Fish Kills at Johnson Lake
Recently a number of dead fish have appeared at Johnson Lake. To the cabin owner it can be unsightly – and smelly — around their dock or shoreline; to the angler it is a lost recreational opportunity. For a biologist, it generally means something, ecologically, has gone wrong.
At Johnson Lake, the majority of the dead fish have been freshwater drum. Over the past several years, these kills have become a common occurrence.
Experts with the Nebraska Game & Parks can’t identify the exact reasoning for the number of freshwater drum found dead, but they attribute it mostly to the rapidly rising water temperatures, dissolved oxygen issues in the water or even problems associated with harmful algal bloom.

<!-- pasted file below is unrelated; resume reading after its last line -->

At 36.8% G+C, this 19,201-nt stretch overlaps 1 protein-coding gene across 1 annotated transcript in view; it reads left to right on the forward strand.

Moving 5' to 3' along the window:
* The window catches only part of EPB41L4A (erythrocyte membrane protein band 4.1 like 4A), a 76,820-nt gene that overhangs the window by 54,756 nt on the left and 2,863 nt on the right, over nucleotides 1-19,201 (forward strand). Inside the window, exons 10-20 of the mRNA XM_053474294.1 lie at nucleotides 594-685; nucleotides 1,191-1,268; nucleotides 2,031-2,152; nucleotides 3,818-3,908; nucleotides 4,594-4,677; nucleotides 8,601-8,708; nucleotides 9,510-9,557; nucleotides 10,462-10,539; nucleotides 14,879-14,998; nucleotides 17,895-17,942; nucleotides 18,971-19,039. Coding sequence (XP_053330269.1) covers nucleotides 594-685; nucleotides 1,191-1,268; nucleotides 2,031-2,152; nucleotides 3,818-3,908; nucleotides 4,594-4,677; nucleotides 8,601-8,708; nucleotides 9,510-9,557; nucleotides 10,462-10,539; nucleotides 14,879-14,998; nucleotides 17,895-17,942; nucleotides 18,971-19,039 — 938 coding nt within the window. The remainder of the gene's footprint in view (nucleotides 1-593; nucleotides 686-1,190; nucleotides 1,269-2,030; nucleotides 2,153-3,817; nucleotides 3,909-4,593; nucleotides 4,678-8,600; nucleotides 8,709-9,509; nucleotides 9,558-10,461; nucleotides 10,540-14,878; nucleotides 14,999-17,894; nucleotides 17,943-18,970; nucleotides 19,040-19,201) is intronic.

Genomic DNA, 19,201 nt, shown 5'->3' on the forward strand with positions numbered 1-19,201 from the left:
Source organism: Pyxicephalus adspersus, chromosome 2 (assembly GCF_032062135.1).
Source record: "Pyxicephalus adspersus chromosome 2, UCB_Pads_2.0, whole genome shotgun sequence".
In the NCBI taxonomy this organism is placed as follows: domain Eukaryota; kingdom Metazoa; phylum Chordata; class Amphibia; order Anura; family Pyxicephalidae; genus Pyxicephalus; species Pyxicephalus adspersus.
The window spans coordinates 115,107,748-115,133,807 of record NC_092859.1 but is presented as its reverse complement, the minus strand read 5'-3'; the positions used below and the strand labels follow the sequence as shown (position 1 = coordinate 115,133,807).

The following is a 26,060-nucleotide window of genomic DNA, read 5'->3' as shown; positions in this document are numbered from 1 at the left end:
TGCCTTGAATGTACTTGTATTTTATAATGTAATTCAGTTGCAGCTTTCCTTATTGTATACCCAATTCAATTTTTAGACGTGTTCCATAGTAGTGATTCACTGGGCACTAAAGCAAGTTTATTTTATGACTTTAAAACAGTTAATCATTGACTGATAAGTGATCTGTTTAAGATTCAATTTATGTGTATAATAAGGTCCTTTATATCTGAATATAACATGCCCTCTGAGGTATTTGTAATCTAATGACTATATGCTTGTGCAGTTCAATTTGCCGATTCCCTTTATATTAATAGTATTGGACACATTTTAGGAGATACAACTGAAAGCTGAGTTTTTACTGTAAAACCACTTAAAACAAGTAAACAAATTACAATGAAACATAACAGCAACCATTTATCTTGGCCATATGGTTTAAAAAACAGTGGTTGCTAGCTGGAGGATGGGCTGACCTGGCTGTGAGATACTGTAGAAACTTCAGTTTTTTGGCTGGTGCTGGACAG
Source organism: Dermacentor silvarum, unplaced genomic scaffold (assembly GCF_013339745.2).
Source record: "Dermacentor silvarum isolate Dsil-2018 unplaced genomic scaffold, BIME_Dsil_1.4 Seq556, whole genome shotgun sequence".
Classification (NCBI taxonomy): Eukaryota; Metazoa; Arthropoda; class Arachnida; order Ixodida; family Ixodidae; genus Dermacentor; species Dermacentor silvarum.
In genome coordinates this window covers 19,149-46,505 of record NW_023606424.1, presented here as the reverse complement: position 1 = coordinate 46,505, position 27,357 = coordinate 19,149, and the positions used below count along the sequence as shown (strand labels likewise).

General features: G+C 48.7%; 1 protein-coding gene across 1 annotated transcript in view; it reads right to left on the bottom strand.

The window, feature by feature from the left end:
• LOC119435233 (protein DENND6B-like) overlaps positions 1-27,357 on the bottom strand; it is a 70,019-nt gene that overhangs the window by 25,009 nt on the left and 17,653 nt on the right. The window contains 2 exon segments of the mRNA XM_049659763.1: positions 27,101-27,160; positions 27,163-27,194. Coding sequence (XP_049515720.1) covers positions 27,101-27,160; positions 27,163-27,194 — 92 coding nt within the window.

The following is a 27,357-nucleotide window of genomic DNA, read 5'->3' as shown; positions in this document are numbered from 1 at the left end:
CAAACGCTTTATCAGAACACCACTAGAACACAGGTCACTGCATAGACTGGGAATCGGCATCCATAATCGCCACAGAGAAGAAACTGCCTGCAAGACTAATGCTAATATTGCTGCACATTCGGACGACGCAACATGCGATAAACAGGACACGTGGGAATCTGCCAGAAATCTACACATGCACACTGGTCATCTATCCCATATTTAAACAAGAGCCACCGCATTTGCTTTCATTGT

The warmer the weather, the less oxygen the water can hold. Additionally, fish require more oxygen to survive in warmer water than they do in cold water because their metabolism is higher. All these factors contribute to the fish getting stressed as they try to adapt to the changing environment. Freshwater drum are bottom dwelling fish so when the water warms up at lower depths, the fish aren’t able to extract sufficient oxygen from the water.
Any cabin owner or fisherman with further questions should reach out to the local Nebraska Game & Parks office with any fish-related concern or the Nebraska Department of Environmental Energy with any water quality concerns.